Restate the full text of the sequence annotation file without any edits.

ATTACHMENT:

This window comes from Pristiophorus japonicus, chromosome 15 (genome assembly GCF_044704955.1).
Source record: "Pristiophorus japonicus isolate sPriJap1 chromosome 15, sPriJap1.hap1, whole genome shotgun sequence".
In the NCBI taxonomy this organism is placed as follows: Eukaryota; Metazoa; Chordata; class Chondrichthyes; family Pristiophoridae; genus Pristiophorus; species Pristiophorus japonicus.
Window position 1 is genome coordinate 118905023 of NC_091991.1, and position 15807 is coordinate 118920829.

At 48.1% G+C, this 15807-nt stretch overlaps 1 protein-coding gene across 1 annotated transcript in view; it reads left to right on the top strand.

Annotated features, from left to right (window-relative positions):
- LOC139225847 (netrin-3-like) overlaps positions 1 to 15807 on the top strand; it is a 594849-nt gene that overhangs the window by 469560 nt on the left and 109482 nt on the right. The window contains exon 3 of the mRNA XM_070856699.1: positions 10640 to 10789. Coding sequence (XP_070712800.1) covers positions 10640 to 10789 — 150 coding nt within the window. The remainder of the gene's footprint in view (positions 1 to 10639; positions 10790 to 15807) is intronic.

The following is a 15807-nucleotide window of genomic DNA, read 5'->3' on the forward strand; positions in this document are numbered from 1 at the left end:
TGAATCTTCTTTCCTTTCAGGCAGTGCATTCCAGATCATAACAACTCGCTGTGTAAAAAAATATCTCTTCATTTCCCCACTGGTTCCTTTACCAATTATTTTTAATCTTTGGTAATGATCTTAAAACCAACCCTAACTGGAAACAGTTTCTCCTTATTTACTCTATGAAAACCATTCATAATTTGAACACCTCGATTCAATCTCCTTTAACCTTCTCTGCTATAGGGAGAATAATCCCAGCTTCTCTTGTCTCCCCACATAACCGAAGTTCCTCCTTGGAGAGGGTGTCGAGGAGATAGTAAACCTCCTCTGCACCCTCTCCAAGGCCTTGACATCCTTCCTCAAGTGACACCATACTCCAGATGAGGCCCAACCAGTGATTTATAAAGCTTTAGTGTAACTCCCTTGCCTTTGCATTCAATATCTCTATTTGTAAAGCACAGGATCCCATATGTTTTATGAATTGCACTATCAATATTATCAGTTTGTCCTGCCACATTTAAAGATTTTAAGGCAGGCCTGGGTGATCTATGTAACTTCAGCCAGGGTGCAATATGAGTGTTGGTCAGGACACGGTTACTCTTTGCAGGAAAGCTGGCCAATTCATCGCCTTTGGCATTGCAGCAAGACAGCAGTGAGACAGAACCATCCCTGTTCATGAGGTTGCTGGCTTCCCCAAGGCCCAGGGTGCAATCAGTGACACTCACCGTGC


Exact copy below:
This window comes from Pristiophorus japonicus, chromosome 15 (genome assembly GCF_044704955.1).
Source record: "Pristiophorus japonicus isolate sPriJap1 chromosome 15, sPriJap1.hap1, whole genome shotgun sequence".
In the NCBI taxonomy this organism is placed as follows: Eukaryota; Metazoa; Chordata; class Chondrichthyes; family Pristiophoridae; genus Pristiophorus; species Pristiophorus japonicus.
Window position 1 is genome coordinate 118905023 of NC_091991.1, and position 15807 is coordinate 118920829.

At 48.1% G+C, this 15807-nt stretch overlaps 1 protein-coding gene across 1 annotated transcript in view; it reads left to right on the top strand.

Annotated features, from left to right (window-relative positions):
- LOC139225847 (netrin-3-like) overlaps positions 1 to 15807 on the top strand; it is a 594849-nt gene that overhangs the window by 469560 nt on the left and 109482 nt on the right. The window contains exon 3 of the mRNA XM_070856699.1: positions 10640 to 10789. Coding sequence (XP_070712800.1) covers positions 10640 to 10789 — 150 coding nt within the window. The remainder of the gene's footprint in view (positions 1 to 10639; positions 10790 to 15807) is intronic.

The following is a 15807-nucleotide window of genomic DNA, read 5'->3' on the forward strand; positions in this document are numbered from 1 at the left end:
TGAATCTTCTTTCCTTTCAGGCAGTGCATTCCAGATCATAACAACTCGCTGTGTAAAAAAATATCTCTTCATTTCCCCACTGGTTCCTTTACCAATTATTTTTAATCTTTGGTAATGATCTTAAAACCAACCCTAACTGGAAACAGTTTCTCCTTATTTACTCTATGAAAACCATTCATAATTTGAACACCTCGATTCAATCTCCTTTAACCTTCTCTGCTATAGGGAGAATAATCCCAGCTTCTCTTGTCTCCCCACATAACCGAAGTTCCTCCTTGGAGAGGGTGTCGAGGAGATAGTAAACCTCCTCTGCACCCTCTCCAAGGCCTTGACATCCTTCCTCAAGTGACACCATACTCCAGATGAGGCCCAACCAGTGATTTATAAAGCTTTAGTGTAACTCCCTTGCCTTTGCATTCAATATCTCTATTTGTAAAGCACAGGATCCCATATGTTTTATGAATTGCACTATCAATATTATCAGTTTGTCCTGCCACATTTAAAGATTTTAAGGCAGGCCTGGGTGATCTATGTAACTTCAGCCAGGGTGCAATATGAGTGTTGGTCAGGACACGGTTACTCTTTGCAGGAAAGCTGGCCAATTCATCGCCTTTGGCATTGCAGCAAGACAGCAGTGAGACAGAACCATCCCTGTTCATGAGGTTGCTGGCTTCCCCAAGGCCCAGGGTGCAATCAGTGACACTCACCGTGC